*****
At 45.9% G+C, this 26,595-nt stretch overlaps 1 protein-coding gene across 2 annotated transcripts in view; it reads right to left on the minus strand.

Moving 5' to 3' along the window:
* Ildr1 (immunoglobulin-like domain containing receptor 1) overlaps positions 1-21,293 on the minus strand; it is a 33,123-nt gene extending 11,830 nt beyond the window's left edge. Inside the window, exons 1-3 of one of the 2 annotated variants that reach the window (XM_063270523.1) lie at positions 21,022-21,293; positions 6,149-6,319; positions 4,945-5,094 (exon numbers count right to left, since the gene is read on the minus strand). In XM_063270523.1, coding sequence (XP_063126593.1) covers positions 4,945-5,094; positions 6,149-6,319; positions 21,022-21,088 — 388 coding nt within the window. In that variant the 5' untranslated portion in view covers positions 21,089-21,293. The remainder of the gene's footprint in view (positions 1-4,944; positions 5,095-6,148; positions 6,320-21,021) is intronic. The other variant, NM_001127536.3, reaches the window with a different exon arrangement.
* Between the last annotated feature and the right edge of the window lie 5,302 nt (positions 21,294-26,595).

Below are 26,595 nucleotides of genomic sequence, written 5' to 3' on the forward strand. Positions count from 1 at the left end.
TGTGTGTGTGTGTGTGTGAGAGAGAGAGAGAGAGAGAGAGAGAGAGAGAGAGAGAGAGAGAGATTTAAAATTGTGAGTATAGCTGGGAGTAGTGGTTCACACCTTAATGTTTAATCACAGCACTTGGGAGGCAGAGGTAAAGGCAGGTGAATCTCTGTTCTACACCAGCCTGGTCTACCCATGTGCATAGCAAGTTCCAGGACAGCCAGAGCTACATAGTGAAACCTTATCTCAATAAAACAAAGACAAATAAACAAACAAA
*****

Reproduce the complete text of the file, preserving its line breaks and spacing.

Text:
At 45.9% G+C, this 26,595-nt stretch overlaps 1 protein-coding gene across 2 annotated transcripts in view; it reads right to left on the minus strand.

Moving 5' to 3' along the window:
* Ildr1 (immunoglobulin-like domain containing receptor 1) overlaps positions 1-21,293 on the minus strand; it is a 33,123-nt gene extending 11,830 nt beyond the window's left edge. Inside the window, exons 1-3 of one of the 2 annotated variants that reach the window (XM_063270523.1) lie at positions 21,022-21,293; positions 6,149-6,319; positions 4,945-5,094 (exon numbers count right to left, since the gene is read on the minus strand). In XM_063270523.1, coding sequence (XP_063126593.1) covers positions 4,945-5,094; positions 6,149-6,319; positions 21,022-21,088 — 388 coding nt within the window. In that variant the 5' untranslated portion in view covers positions 21,089-21,293. The remainder of the gene's footprint in view (positions 1-4,944; positions 5,095-6,148; positions 6,320-21,021) is intronic. The other variant, NM_001127536.3, reaches the window with a different exon arrangement.
* Between the last annotated feature and the right edge of the window lie 5,302 nt (positions 21,294-26,595).

Below are 26,595 nucleotides of genomic sequence, written 5' to 3' on the forward strand. Positions count from 1 at the left end.
TGTGTGTGTGTGTGTGTGAGAGAGAGAGAGAGAGAGAGAGAGAGAGAGAGAGAGAGAGAGAGATTTAAAATTGTGAGTATAGCTGGGAGTAGTGGTTCACACCTTAATGTTTAATCACAGCACTTGGGAGGCAGAGGTAAAGGCAGGTGAATCTCTGTTCTACACCAGCCTGGTCTACCCATGTGCATAGCAAGTTCCAGGACAGCCAGAGCTACATAGTGAAACCTTATCTCAATAAAACAAAGACAAATAAACAAACAAA